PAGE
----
Bloomberg Businessweek published a bearish view on the coal industry recently. The article has the feel of they ‘threw in the towel’ for coal.
Is coal doomed? The dirty yet abundant energy source has had some rough patches before, but nothing like this. In 1985 coal accounted for 57 percent of all power generated in the U.S. Last year it was 42 percent. The U.S. Energy Information Administration estimates it will fall to 40 percent this year. Prices for Appalachian coal are down 24 percent over the past 12 months; for coal from the Powder River Basin in Montana and Wyoming, they’re down 45 percent. “With the prices you’re looking at now, no one can make money,” says Lucas Pipes, an analyst at Brean Murray, Carret.
Coal is in a struggle with a perfect adversary: ultracheap natural gas. With all the shale reserves unlocked by fracking, gas prices have steadily declined since mid-2008, to the point where they’re hovering around $2 per million British thermal units for the first time in a decade. That’s lower than coal prices. The natural gas is all domestically derived energy, so the country’s fuel import bill doesn’t go up. It’s clean. And it’s so abundant that the industry may run out of places to store it. Utilities that switch to natural gas are already passing savings on to customers. In 2013 residential U.S. utility bills should fall 1 percent.
via The Atlantic: Is Coal Doomed?
Slowly but surely, America is winding down its centuries-old love affair with coal. It’s been a fine long-term relationship. But thanks to the deluge of cheap natural gas pouring from domestic shale deposits, the United States is burning less and less of the dirty black stuff to generate power.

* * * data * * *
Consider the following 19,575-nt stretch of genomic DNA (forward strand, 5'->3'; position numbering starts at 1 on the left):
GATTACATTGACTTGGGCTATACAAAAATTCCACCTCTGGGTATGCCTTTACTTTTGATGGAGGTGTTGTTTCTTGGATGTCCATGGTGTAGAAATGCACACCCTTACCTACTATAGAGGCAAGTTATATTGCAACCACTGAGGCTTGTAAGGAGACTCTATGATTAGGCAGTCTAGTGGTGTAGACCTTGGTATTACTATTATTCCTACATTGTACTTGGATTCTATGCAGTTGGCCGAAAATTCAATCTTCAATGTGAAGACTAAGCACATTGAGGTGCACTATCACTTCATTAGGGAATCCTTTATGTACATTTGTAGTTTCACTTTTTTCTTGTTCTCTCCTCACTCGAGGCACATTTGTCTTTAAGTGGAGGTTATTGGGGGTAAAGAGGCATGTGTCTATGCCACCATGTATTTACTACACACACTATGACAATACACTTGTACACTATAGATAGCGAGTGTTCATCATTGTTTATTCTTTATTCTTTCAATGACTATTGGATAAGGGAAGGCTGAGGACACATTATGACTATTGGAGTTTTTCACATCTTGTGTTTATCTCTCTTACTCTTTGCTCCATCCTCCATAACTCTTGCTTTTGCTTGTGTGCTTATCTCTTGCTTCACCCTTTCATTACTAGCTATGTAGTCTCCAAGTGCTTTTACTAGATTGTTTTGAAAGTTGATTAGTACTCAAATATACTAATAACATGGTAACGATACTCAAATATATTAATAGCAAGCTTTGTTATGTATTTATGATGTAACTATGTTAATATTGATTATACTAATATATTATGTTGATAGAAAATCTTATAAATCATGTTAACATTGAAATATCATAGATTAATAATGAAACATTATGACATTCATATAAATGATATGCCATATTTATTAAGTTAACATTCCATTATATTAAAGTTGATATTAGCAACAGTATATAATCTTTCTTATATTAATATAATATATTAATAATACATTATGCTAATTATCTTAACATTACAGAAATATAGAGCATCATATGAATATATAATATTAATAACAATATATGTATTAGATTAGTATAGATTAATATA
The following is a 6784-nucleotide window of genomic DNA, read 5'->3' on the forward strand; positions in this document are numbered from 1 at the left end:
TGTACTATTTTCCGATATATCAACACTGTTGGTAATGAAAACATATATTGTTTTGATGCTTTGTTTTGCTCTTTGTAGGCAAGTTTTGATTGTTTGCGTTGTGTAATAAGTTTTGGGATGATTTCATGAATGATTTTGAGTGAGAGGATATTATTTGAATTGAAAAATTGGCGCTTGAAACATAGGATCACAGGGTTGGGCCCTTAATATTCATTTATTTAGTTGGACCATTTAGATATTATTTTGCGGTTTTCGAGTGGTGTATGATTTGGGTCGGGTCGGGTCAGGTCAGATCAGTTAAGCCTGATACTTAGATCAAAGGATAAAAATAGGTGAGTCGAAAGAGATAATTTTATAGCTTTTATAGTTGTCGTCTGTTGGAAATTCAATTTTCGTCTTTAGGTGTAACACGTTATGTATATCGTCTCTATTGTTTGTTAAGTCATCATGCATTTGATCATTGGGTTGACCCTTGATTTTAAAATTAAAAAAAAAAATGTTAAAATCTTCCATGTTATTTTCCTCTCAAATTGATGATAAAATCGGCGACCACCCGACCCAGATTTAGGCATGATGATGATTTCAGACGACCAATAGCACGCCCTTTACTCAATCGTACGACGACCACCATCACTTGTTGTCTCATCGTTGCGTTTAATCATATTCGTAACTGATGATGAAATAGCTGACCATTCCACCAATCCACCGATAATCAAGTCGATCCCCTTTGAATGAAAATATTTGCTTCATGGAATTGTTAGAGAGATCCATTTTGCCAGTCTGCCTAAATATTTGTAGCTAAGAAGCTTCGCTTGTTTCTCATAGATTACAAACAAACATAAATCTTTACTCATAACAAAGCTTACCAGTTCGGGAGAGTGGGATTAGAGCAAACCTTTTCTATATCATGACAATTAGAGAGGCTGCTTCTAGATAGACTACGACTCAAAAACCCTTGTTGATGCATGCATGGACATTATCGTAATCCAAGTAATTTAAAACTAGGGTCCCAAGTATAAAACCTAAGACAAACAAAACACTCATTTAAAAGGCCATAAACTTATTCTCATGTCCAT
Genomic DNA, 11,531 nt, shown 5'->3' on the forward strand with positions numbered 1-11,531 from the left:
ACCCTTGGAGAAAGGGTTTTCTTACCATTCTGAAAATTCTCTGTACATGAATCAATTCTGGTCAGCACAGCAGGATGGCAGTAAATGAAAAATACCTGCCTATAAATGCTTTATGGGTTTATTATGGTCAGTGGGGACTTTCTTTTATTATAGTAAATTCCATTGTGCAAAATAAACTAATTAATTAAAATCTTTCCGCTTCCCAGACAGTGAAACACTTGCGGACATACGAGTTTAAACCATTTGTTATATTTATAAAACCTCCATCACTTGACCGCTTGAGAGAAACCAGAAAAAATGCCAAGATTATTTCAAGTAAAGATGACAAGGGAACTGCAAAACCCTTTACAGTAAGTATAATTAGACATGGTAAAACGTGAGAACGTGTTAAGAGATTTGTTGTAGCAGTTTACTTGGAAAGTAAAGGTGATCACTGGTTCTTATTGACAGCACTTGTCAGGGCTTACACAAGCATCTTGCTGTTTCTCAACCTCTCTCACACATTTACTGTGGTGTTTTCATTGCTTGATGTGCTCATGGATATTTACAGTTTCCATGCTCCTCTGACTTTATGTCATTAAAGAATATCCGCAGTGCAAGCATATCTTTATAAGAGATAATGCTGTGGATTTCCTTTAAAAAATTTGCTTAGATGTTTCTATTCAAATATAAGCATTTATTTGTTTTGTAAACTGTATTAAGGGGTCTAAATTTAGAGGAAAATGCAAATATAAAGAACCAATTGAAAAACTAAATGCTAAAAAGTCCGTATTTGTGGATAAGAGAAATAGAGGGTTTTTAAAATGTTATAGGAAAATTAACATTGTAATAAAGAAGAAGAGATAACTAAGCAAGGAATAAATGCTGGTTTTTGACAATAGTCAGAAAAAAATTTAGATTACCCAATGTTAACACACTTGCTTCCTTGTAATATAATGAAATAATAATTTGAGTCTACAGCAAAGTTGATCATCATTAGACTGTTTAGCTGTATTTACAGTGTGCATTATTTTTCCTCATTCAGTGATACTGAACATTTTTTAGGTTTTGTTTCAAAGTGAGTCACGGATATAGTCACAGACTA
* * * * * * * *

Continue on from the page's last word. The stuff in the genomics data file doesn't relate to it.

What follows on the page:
The trend has become so dramatic that Bloomberg Businessweek is now asking a question that would have been unthinkable just a few years ago: “Is coal doomed?”
When one sees articles like this you have to go back to the Justin Mamis Investor Sentiment Cycle research for possible opportunities.
After a long price slide, the area where churning takes place is between the Discouragement and the Aversion phase, after a significant decline has already taken place. Often, this appears as a head and shoulders bottom, a cup and handle or a saucer dish pattern. As the public continues to dump stocks, short sellers become bold and bearish. Their views are supported by bad news and poor economic data. Prognostication of lower prices to come is undoubted. This is when everyone knows that the market cannot ever go up again, and that anything, even cash, is preferable to owning ‘coal’ stocks.
Contrarian investors would be watching the coal industry with all this negative investor sentiment.